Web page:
Ruth Pelham

Heather Forest

ABOUT RUTH: Ruth Pelham is a nationally known singer, songwriter, and educator who performs for people of all ages in schools, libraries, clubs, festivals, parks, conferences, and other community venues. Her upbeat performances are described as "charismatic", "mesmerizing", and "inspiring", and she has been acclaimed by folksinger Pete Seeger as "one of America’s greatest songwriters." Ruth records for children and adults and many musicians including Holly Near, Ronnie Gilbert, and Pete Seeger have recorded her songs.

Ruth’s songs embody the spirit of community - a theme that weaves its way through her repertoire of songs for people of all ages. With a stage presence full of humor, warmth and spontaneity, she gets audiences singing, clapping, tapping and feeling like a room full of longtime friends and family.

Ruth is also the founder and director of Music Mobile, an educational arts organization which presents innovative programs that foster a love of music and creative arts, promote cooperation, build self esteem, and revitalize neighborhoods and communities.

A Few Words From Heather: "Since ancient times people in cultures throughout the world have gathered around the hearth at home to share stories. Storytelling was a way to pass on values, to entertain, and to create a sense of community heritage. Adventure tales, stories of things that happened long ago, family stories, fantasies, folktales and fables, abounded as people shared time and words together. In a busy modern world it is refreshing to the spirit to rekindle the hearth fires with an old tale. I invite you to listen to these stories and sing along or retell them in your own way. Perhaps they will inspire some homespun tales around the dinner table or at bedtime. Parents’ own personal life stories are treasures that can be passed down as invisible yet lasting gifts to children. The simple act of wholeheartedly telling about an old memory or describing what just happened today to an interested listener is both ancient and joyous. One of the most generous gifts we can give is the time we take to speak and listen to each other. Enjoy!"

ABOUT HEATHER:  Heather Forest is a minstrel with a voice that can soothe and soar as she weaves a musical spell with the magic of words. Her style of storytelling blends original music, guitar, poetry, prose and the sung and spoken word. With vividly crafted language, evocative facial expression, and graceful gesture she creates powerful images in the minds of her listeners. She has toured her repertoire of world folktales for the past twenty years to theatres, major storytelling festivals, and conferences throughout the United States. Heather is also the author of several children’s books. Her first book, "The Baker’s Dozen…A Colonial American Tale", won an American Institute for Graphic Arts Award and was selected by the Children’s Literature Center of the Library of Congress to be part of their traveling book exhibit. Another book, "The Woman Who Flummoxed The Fairies…An Old Tale From Scotland" was chosen as a Pick Of The Lists by The American Booksellers Associations.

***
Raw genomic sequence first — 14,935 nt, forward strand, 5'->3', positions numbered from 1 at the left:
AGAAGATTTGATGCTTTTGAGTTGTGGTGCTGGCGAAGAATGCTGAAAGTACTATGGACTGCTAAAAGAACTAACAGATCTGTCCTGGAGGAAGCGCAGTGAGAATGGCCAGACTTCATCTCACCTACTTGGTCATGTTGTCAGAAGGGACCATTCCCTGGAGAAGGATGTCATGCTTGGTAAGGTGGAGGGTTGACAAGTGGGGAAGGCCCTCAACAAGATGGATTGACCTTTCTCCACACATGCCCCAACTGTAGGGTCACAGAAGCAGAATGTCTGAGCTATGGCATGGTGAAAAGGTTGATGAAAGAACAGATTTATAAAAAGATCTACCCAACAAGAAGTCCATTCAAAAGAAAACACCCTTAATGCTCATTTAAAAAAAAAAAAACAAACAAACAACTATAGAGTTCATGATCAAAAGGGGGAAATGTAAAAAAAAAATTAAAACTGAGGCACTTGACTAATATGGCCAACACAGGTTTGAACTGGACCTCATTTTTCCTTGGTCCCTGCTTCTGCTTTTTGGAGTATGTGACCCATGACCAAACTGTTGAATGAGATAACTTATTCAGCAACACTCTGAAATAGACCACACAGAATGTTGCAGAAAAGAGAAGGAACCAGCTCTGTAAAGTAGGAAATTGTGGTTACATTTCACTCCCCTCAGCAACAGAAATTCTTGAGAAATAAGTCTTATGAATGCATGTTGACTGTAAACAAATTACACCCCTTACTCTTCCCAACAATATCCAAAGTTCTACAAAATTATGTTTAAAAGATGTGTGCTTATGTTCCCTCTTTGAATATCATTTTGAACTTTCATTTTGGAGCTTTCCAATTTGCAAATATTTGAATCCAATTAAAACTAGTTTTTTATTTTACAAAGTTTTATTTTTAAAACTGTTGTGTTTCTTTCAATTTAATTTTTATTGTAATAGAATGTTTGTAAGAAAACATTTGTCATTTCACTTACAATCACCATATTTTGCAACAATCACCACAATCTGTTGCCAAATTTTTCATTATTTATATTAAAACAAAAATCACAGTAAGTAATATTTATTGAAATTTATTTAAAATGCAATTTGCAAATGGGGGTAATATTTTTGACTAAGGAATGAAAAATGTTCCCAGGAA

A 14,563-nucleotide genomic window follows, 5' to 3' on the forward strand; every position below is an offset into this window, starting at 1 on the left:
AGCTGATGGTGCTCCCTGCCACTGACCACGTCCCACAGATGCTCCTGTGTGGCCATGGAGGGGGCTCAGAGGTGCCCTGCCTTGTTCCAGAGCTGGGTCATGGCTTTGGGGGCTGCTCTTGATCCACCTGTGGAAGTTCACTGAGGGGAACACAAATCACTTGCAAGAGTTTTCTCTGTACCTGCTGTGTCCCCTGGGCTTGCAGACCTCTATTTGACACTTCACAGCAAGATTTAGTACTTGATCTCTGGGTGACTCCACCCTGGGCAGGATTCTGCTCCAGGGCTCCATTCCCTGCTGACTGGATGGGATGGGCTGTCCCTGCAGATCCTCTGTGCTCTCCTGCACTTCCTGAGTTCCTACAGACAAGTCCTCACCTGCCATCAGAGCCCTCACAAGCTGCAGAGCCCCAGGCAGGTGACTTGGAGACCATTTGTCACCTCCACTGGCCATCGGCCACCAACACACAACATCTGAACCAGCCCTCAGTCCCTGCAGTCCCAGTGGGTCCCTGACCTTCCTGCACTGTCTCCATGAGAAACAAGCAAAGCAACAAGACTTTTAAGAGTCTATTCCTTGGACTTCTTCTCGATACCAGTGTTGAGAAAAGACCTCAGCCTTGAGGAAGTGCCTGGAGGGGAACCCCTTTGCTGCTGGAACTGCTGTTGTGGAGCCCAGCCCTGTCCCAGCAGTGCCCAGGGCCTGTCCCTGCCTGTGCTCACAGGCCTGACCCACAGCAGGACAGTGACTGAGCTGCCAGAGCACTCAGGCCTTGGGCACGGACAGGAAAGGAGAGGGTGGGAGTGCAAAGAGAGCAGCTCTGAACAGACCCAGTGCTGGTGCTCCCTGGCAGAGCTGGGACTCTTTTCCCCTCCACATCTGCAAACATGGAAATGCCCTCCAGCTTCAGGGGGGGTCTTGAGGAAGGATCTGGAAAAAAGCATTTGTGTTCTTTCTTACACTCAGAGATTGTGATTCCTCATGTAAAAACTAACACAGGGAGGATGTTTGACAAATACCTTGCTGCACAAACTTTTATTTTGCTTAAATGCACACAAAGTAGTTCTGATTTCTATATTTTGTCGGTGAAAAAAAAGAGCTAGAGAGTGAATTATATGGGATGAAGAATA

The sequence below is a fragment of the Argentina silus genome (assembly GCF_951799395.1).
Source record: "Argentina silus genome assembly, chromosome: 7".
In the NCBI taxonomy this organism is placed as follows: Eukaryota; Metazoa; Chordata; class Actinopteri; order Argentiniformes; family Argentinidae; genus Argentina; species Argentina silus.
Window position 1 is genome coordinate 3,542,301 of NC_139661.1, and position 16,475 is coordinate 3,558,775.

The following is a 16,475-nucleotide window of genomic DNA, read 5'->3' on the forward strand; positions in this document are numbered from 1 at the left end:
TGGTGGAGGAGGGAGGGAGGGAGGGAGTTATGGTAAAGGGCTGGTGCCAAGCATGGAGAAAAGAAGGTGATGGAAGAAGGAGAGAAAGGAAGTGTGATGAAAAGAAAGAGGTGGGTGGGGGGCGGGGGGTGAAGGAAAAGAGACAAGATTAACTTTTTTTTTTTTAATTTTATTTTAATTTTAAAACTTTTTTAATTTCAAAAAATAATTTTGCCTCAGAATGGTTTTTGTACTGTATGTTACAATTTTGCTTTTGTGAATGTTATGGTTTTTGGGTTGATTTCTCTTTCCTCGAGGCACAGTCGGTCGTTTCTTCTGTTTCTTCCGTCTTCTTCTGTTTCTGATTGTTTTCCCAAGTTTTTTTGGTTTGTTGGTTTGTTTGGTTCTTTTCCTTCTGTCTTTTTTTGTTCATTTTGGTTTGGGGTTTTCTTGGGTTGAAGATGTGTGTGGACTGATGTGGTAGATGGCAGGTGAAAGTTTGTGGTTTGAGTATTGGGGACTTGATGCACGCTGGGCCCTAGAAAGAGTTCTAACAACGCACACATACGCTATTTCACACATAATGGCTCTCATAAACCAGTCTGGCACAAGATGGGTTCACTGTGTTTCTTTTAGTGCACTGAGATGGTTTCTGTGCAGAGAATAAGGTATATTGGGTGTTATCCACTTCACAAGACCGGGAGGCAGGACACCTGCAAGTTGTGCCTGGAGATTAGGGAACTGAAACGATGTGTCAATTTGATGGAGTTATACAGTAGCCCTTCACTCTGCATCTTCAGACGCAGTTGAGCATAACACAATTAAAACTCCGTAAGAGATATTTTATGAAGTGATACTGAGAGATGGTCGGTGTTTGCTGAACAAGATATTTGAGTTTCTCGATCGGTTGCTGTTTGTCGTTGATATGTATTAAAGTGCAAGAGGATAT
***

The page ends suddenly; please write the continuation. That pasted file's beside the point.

Heather lives with her husband and two children on Fox Hollow Farm in New York State.

Lisa Atkinson


Paul Strausman

A Few Words From Lisa: " I go into each performance expecting to have fun.  I learn something from each audience.  The more they want to participate the more fun we have.  I started writing music for kids when I found out I was going to have my first baby, fifteen years ago.  Too many in our society overlook the importance of children.  Music is my gift to them.  I want children to experience the joy of singing.  I want to share songs to make them laugh, cry, think and remember." A Few Words From Paul: "In my songwriting and performing, I am always striving to make fun music that is also interesting and challenging musically and lyrically for both kids and their parents.  I listen to and enjoy many different styles of music from folk music to classical, jazz and rock & roll.  My writing reflects these influences.
In my work with kids in workshops, concerts, and as an elementary school music teacher my first goal is to show the kids that music is a fun activity that everyone can be successful at.  I want them to be so comfortable with their own abilities that they can truly feel the experience of personal musical expression.  When this happens, music can be a powerful tool for creative learning, curriculum enhancement, building a shared group experience, and promotion of self esteem.
Children's music is important, probably more now than it has ever been. 
I think the messages kids are getting from the mainstream media are often very unhealthy.  I, and other musicians like me, are looking at music for children as more than just entertainment.